Because Les Miserables is Quite A Book, it deserves an in-depth post (read: very very long). Therefore, I have decided to split this post up into two parts (possibly three). I will, in the course of the next few days, write about the actual book (aka Les Miserables), the Broadway show (aka Les Miz), and the 2012 film (aka The Les Miz Movie, or, simply The Movie). They will most likely not be in that order - they will intertwine with one another in the following posts.
I first read Les Miserables when I was about fourteen years old, and I loved it almost as much as I love it now, except I thought that the really long bit (19 chapters!) about Napoleon and Waterloo could have been done away with, as only the last chapter of that Book had to do with the plot.
[Side Note: Les Miserables is split up into five Volumes (Fantine, Cosette, Marius, The Idyll of the Rue Plumet, and Jean Valjean), and each of these is further split up into Books, which are further split up into Chapters.]
I reread Les Miserables last winter, and loved it even more than before. I hoped I had matured enough to fully appreciate Hugo’s digressions on Waterloo, Slang, and the Sewers of Paris, but unfortunately, they were just as boring for me at seventeen as they were at fourteen. Oh well.
The translation that I read was the one authorized by Victor Hugo, the author. The translator was a fellow by the name of Lascelles Wraxall, and was a friend of Hugo's. Here is the massive tome:
My mother tells me it used to have a box it went in (it is a "Heritage Club Edition"), but where that box is, I have no idea.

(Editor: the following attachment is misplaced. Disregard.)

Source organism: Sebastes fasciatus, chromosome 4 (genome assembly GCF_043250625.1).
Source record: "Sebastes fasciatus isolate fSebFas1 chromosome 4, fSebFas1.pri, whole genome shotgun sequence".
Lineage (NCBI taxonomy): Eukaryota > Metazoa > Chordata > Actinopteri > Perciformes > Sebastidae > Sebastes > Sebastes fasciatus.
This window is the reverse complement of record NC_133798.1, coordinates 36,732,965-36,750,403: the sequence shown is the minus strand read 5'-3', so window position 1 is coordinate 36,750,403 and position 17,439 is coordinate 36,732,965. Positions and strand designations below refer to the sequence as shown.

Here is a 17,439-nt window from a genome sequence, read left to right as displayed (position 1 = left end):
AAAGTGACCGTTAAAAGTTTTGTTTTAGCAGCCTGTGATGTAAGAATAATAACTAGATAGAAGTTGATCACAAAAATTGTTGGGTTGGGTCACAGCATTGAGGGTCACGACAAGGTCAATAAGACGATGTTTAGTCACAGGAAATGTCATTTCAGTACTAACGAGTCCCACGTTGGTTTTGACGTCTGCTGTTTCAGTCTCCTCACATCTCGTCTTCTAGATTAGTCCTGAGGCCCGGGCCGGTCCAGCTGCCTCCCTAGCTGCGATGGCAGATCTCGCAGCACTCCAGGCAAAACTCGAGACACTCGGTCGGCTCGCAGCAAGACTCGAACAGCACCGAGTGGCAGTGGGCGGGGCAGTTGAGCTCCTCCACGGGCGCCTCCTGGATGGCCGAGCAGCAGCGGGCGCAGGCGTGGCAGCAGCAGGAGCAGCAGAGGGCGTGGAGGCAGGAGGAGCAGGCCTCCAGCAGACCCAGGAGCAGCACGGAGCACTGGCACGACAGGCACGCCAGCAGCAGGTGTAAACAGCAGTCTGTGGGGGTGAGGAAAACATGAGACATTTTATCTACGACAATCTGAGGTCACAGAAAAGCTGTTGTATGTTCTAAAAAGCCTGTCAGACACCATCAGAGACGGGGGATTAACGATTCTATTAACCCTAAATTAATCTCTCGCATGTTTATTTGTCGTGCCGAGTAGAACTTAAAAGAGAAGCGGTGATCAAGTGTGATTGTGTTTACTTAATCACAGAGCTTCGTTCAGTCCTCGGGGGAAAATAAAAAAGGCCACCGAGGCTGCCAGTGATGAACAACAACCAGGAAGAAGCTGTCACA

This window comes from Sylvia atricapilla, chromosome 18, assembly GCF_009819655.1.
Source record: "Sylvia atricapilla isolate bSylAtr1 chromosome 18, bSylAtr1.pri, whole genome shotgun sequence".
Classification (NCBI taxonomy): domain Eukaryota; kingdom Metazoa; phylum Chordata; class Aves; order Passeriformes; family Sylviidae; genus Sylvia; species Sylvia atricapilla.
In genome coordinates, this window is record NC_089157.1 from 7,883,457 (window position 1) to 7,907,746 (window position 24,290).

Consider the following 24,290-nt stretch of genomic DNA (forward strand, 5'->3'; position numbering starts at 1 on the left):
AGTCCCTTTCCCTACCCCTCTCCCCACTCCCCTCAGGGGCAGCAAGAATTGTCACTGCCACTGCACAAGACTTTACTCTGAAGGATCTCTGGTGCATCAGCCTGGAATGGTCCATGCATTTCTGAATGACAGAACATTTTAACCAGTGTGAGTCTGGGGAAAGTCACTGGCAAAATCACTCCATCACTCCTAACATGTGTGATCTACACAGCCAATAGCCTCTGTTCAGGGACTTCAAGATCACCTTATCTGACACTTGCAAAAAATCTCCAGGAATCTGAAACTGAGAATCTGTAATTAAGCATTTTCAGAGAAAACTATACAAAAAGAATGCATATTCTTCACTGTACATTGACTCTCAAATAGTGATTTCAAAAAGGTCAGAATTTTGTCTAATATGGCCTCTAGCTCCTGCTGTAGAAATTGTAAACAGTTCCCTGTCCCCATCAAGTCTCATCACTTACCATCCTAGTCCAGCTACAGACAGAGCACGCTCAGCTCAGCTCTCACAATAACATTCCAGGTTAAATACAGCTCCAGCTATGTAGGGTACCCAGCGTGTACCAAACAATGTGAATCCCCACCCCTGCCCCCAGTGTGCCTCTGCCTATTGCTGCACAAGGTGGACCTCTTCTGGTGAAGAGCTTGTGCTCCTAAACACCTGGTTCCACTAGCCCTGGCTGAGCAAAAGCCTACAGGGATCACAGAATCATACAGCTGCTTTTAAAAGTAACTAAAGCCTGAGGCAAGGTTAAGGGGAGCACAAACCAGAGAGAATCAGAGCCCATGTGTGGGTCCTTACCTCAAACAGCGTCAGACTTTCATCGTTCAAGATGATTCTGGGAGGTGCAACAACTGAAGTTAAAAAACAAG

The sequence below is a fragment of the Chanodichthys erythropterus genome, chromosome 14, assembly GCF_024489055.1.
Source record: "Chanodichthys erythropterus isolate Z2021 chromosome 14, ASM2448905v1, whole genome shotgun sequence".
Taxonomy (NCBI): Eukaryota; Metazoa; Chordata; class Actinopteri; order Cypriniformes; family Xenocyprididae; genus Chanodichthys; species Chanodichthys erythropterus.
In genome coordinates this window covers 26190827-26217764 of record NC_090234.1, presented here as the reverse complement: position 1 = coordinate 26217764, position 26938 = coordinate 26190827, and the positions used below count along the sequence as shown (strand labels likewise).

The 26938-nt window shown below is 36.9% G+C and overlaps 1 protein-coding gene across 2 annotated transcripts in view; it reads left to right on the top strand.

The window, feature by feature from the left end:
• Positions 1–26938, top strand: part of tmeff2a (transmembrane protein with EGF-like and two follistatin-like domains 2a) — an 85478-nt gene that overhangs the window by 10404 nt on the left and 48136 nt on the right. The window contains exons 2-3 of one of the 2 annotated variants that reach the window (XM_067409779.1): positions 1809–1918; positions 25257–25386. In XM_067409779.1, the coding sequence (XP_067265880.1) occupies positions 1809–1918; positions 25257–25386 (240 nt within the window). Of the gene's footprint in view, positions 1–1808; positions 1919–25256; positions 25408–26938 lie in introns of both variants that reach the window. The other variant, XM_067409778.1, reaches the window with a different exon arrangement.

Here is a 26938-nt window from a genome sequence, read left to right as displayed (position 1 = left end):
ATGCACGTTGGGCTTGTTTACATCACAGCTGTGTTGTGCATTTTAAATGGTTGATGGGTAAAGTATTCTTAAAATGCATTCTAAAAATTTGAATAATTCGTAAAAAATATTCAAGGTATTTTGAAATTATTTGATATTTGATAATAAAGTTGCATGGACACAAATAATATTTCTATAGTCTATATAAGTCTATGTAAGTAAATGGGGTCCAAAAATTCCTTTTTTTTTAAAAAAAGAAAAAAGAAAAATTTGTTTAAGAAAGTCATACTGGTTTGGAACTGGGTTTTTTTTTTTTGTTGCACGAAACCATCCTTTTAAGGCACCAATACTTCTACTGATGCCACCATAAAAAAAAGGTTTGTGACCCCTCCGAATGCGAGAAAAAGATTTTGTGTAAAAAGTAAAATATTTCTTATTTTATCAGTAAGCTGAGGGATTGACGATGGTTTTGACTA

On the front is a nice little sketch of Inspector Javert continually pursuing Jean Valjean. This is basically what the story revolves around, if you want to strip it down to the utter bare bones.
These sketches on the front were done by the same artist who sketched the drawings inside the book. They were done in the 1930's by Lynd Ward, and he created a small detailed sketch for the beginning of every single chapter, and a complete page drawing for each of the five Volumes. There are also a bunch of smaller sketches to fill up white space at the end of chapters.
Look at the picture above this one again. See how big this book is? Think about how many sketches Lynd Ward had to draw. I find that extraordinarily impressive.
|Cosette, Book III, Ch. 6|
When I write about movie adaptations to books of this scope and depth, you will find that I tend to be lenient towards the film versions, even though they may not be very similar to the original book. This is because I sympathize with the folks involved in the film-making process. What looks good on paper, in a novel, may not look good on the screen. Film is practically all dialogue, so it's sometimes hard to transfer the thoughts and backstory of a character to the screen, especially within less than three hours.
I think I'll end right there with this post. Discussion on Javert next time.